Earlier this week I posted New York Times critic Frank Bruni’s review of the 2nd Ave Deli, which he gave one solid star. Now, as happens with popular restaurants, there was feedback and commentary, but I think even Bruni is astonished at how much this story has generated. So over the past few days, he has been tackling the questions and criticism on his blog.
On Feb 13th, Bruni expanded on his article by calling for people to share their opinions on delis.
Ask five different New Yorkers where to find the best pastrami sandwich in the city and you may well get five different answers, because one New Yorker insists on hand carving (and thus favors Katz’s) while another insists on a stack of meat as high as the Empire State Building (and thus favors the Carnegie Deli).
Hard-core deli aficionados may like to go to one restaurant for pastrami, another for knishes, another for tongue.
So how about it? Here’s a chance to state your opinion, make your case, cast your vote. (It’s the Deli Primary!) Where would you go for the various delicacies in the deli canon?
He got over 120 responses, and the numbers are still growing. My favorite is the following:
When two MAVENS get together in a kosher deli, the number of opinions is to the power of three. It’s too lean, it’s too fatty, it’s too cold, it’s too hot, it’s almost right, it’s not quite right, it’s too salty, it’s too dry, it was better last week, what’s with this rye bread, the pickles are NEBACH, my grandma….
Now, you’d think that would settle it, but deli being deli and Jews being Jews, this was far from over. The smell of religious authority drifted through the air and came down on the day of love. In A Kosher Quibble, Bruni discussed his confusion at the anger he received from readers who challenged the 2nd Ave Deli’s kosher designation. Well, this was to be expected.
The writer, Fred Bernstein, said: “I was surprised that you described the Second Avenue Deli as kosher. Because it is open on the Sabbath, almost no observant Jew would consider it kosher.”
Ahhh, Bruni has tapped into the great Glatt Kosher vs. Kosher debate, which is at the heart of the orthodox community. Without getting too deep, I’ll explain. A kosher deli, such as the 2nd Ave Deli, or Liebman’s, or Ben’s, serves kosher food, kosher products, but they do it seven days a week and they don’t have constant supervision. A Glatt Kosher deli, like Noah’s Ark or Kosher Cajun, serve glatt kosher products, are closed Friday nights and Saturday and other holy days, and they constantly have the supervision of a mashgiach, who is basically a kosher cop that monitors the kitchen. The most orthodox Jews, including the Hasidim, are all glatt kosher, and would never eat in a place open on shabbat. But to many conservative or modern orthodox Jews who are kosher, a place like the 2nd Ave Deli is just fine.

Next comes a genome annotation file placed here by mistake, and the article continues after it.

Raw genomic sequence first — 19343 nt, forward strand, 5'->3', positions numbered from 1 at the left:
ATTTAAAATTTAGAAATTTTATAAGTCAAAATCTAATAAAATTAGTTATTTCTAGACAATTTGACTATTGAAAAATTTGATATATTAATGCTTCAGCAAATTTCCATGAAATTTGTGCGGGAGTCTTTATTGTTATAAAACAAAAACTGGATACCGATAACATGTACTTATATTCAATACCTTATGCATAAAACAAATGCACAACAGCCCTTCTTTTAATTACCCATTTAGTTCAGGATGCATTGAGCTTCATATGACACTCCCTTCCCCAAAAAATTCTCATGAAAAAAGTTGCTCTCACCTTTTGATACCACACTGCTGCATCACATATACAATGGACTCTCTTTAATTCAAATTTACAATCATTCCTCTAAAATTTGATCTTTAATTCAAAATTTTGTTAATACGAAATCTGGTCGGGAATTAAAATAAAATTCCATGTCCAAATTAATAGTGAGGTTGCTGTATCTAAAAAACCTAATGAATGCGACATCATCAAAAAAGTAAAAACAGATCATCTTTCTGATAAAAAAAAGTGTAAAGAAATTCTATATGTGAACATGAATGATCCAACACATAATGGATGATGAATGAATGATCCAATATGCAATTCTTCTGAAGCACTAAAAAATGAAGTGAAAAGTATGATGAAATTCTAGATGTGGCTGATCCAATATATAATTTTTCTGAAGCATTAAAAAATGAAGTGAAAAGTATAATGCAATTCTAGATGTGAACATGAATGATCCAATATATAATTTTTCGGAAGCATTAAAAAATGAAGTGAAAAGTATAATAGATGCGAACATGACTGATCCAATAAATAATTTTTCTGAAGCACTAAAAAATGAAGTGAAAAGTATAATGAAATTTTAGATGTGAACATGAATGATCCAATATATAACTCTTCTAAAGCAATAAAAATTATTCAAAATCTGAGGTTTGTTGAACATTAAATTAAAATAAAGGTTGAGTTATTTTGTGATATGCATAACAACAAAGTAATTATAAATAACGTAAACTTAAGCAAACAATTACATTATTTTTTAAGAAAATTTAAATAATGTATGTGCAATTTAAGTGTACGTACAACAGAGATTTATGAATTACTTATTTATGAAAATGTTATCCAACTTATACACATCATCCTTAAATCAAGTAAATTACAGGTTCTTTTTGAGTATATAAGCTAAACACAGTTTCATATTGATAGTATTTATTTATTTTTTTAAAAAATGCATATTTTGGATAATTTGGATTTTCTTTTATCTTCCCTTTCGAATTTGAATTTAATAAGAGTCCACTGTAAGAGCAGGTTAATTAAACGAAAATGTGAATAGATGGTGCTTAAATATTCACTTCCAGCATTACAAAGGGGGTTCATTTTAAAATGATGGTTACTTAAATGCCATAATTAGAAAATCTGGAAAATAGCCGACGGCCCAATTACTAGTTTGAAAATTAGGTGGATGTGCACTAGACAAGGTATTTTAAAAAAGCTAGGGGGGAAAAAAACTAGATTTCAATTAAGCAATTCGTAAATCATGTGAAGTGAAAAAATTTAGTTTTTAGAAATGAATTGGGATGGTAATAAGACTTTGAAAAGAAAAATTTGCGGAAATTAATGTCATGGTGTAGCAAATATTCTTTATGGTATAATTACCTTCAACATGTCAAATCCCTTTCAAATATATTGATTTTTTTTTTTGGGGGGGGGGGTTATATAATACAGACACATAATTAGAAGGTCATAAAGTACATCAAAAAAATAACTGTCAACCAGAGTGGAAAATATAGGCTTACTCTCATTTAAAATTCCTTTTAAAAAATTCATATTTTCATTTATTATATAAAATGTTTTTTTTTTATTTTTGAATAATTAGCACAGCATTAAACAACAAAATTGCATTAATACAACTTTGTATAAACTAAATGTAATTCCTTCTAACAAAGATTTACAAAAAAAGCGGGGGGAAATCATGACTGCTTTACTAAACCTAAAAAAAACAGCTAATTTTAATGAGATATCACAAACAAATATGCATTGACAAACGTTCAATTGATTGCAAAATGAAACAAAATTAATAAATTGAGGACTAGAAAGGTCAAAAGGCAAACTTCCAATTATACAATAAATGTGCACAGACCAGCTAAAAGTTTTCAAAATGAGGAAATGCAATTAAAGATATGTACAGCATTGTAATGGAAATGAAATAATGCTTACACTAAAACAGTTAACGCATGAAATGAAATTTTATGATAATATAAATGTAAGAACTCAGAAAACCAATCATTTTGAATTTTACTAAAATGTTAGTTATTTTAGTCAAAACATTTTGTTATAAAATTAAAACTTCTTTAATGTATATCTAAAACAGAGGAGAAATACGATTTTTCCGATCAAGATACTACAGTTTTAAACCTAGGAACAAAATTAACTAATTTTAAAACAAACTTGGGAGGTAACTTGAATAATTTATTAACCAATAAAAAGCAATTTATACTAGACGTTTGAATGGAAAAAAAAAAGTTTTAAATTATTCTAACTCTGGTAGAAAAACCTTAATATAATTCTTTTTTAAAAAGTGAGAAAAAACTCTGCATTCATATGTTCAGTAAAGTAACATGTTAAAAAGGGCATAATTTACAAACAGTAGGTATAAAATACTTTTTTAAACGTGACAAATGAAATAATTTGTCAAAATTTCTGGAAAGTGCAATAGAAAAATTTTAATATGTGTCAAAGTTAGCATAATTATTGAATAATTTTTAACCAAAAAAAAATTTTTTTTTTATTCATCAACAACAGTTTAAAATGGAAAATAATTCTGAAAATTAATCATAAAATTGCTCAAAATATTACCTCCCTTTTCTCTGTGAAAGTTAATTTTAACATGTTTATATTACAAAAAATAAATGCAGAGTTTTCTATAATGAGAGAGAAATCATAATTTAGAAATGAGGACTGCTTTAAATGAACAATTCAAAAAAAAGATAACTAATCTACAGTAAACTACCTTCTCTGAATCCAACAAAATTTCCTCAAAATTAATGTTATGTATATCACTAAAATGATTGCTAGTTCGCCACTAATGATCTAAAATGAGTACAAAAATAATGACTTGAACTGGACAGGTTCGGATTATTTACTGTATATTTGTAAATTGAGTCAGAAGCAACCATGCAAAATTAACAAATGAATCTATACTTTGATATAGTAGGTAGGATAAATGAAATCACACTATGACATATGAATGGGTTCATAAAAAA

Still, despite the many responses and fine explanations, Bruni wasn’t satisfied, so he brought in the opinion of Jeremy Lebewohl, the 2nd Ave Deli’s owner. And Jeremy decided that he was ready to stir the pot a bit.
“It’s very difficult to sum up, because Judaism is all laws,” he said. “You go to law school for three years. You have to study Jewish law for 20 years.People toss around the word ‘glatt’,” he said, suggestion that if I “Really want to stir up more of an argument” among readers, I should venture into glatt-ness. (Here goes!)
“When people use it,” he said, “they’re not using it properly. People always ask, ‘Are you glatt kosher?’ It’s today come to mean: super-kosher, a higher level of kosher. That’s incorrect.”
Glatt, Mr. Lebewohl explained, “refers to an inspection of the animals’ lungs.”
And he said it’s used incorrectly — or misleadingly — even by kosher purveyors.
“I buy my chickens from a few different vendors,” he said. “One of them labels one of the boxes, “glatt kosher chickens.” There’s no such thing. There’s no checking of the lungs of chicken after the slaughtering process. There’s no way for chickens to even have this term. But it’s a smart marketing ploy. Customers see that and assume a higher level of kosher supervision.”
So now we have a review, which has turned into a Talmudic debate on both the nature of deli and of kosher. Does it stop there? Hell no, because Bruni happened to mention in his review that he doesn’t like mustard on his pastrami sandwich (FOR SHAME). This brought the reprimand from Barry Levenson, Curator and CMO (Chief Mustard Officer), Mount Horeb Mustard Museum, 100 West Main Street, Mount Horeb, Wisconsin.
Bruni, in turn, calls for Shakespearian references to mustard, including this gem from the Taming of the Shrew:
Act IV Scene III
I cannot tell; I fear ’tis choleric.
What say you to a piece of beef and mustard?
A dish that I do love to feed upon.
Ay, but the mustard is too hot a little. 
Why then, the beef, and let the mustard rest.
Nay then, I will not: you shall have the mustard,
Or else you get no beef of Grumio.
Then both, or one, or any thing thou wilt.
Why then, the mustard without the beef. 
Go, get thee gone, thou false deluding slave,
That feed’st me with the very name of meat:
Sorrow on thee and all the pack of you,
That triumph thus upon my misery!
Go, get thee gone, I say.
All told, there’s been hundreds of comments, emails, and likely tens of thousands of reads on this one review. To anyone who says that no one cares about Jewish deli, I see no greater evidence than this passionate display of love and intellectual curiosity. Deli is passion. Deli is life. Deli is alive.
I’m away all of next week, so just fwd all questions to Frank Bruni.